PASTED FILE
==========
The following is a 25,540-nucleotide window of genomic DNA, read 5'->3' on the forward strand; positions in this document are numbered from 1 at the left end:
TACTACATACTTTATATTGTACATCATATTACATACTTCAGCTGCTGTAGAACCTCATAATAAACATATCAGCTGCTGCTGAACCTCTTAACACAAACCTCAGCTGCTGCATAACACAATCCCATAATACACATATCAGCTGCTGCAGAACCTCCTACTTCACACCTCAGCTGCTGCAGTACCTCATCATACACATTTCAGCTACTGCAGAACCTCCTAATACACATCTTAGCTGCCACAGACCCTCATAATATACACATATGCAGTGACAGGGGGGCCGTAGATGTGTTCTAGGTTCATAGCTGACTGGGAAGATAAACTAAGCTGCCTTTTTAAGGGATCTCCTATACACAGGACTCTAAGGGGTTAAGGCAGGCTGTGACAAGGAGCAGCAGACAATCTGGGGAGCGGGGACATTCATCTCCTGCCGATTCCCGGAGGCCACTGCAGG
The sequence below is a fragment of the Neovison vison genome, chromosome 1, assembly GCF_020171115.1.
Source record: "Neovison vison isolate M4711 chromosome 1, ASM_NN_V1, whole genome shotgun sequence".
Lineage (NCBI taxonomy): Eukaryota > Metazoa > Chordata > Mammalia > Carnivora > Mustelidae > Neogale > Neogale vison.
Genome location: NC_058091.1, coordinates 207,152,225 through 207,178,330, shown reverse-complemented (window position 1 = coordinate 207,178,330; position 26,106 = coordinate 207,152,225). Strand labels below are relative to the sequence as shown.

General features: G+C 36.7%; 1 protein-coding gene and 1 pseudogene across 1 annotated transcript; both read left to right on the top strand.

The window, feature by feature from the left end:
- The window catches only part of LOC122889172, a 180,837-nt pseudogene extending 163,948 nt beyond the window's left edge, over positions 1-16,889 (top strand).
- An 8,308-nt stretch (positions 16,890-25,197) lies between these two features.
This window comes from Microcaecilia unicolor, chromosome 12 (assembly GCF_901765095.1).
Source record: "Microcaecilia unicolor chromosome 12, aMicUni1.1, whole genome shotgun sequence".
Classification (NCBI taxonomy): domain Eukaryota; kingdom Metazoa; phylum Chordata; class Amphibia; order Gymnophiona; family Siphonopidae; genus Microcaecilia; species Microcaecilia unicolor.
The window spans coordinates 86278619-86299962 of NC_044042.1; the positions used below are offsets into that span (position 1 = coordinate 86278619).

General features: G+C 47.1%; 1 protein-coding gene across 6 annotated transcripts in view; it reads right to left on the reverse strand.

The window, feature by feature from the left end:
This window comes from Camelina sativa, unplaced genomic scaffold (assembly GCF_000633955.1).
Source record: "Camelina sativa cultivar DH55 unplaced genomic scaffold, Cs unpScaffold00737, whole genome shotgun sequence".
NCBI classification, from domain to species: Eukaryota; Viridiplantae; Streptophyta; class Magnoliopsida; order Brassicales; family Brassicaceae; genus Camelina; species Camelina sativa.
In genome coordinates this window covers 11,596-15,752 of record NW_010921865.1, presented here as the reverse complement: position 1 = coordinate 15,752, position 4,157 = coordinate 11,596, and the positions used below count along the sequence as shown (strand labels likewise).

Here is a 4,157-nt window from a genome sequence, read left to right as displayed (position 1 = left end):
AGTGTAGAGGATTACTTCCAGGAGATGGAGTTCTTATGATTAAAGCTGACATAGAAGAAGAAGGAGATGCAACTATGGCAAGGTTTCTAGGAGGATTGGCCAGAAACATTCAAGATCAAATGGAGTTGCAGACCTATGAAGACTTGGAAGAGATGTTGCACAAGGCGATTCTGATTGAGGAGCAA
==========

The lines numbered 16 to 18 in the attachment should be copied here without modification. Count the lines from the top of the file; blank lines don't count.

The window, feature by feature from the left end:
This window comes from Camelina sativa, unplaced genomic scaffold (assembly GCF_000633955.1).
Source record: "Camelina sativa cultivar DH55 unplaced genomic scaffold, Cs unpScaffold00737, whole genome shotgun sequence".